Justified - "When the Guns Come Out"/"The Man Behind the Curtain"

Season 3, Episodes 6-7 

“This here's the carrot. What's the stick?” 

Perhaps my favorite part of any serialized narrative – especially those that are only season-long in length – is the point where it all starts coming together, where the story bits start coalescing into a more recognizable whole. As a fan of serialized television, it feels like a payoff seeing those bits that I couldn't make heads or tails off coming into focus and showing their worth, a validation of the time I spent watching the show as worthwhile. For Justified specifically, this moment is perhaps the second biggest of any season, right after whatever explosive resolution the writers come up with. The show is rightly invested in giving viewers an organic story worth watching, and while it makes for a great payoff, it also makes for frustrated early viewing, and that makes these episodes something of a relief as well.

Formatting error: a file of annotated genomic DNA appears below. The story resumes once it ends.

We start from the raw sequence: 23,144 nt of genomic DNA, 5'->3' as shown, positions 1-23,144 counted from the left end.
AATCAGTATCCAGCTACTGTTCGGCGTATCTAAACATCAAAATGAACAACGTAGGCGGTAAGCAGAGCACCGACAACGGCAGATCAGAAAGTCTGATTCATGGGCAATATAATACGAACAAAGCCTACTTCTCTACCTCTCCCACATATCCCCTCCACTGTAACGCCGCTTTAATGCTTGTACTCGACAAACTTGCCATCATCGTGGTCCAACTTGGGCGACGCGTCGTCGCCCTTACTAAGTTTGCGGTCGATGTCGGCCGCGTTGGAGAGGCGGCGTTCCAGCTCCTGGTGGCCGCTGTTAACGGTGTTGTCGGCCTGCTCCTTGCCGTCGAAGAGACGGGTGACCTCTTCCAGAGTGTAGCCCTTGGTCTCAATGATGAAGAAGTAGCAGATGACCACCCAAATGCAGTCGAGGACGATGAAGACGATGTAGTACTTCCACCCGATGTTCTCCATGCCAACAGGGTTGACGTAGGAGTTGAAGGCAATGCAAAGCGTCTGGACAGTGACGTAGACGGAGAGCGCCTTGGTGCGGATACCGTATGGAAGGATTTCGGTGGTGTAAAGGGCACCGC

Friday, March 2, 2012

Cougar Town - "A Mind with a Heart of its Own”/“Lover's Touch”

Season 3, Episodes 2-3 

With Cougar Town now firmly entrenched in it's third season (though whether that third will turn into a fourth remains unclear, given that the show's rating didn't seem to move at all, and ABC still treats it like dirt) the burden falls on to the second and third seasons to define just what this season is going to be about. Now for most comedies, and especially for one that's has a relaxed tone like Cougar Town, having your seasons be “about” or point to something isn't really that important of a requirement, and that's okay. But given how season one of the show was about Jules' rediscovering herself after divorce, and season two was about new relationships (for both Jules and Travis), it would seem to follow that season three would do the same.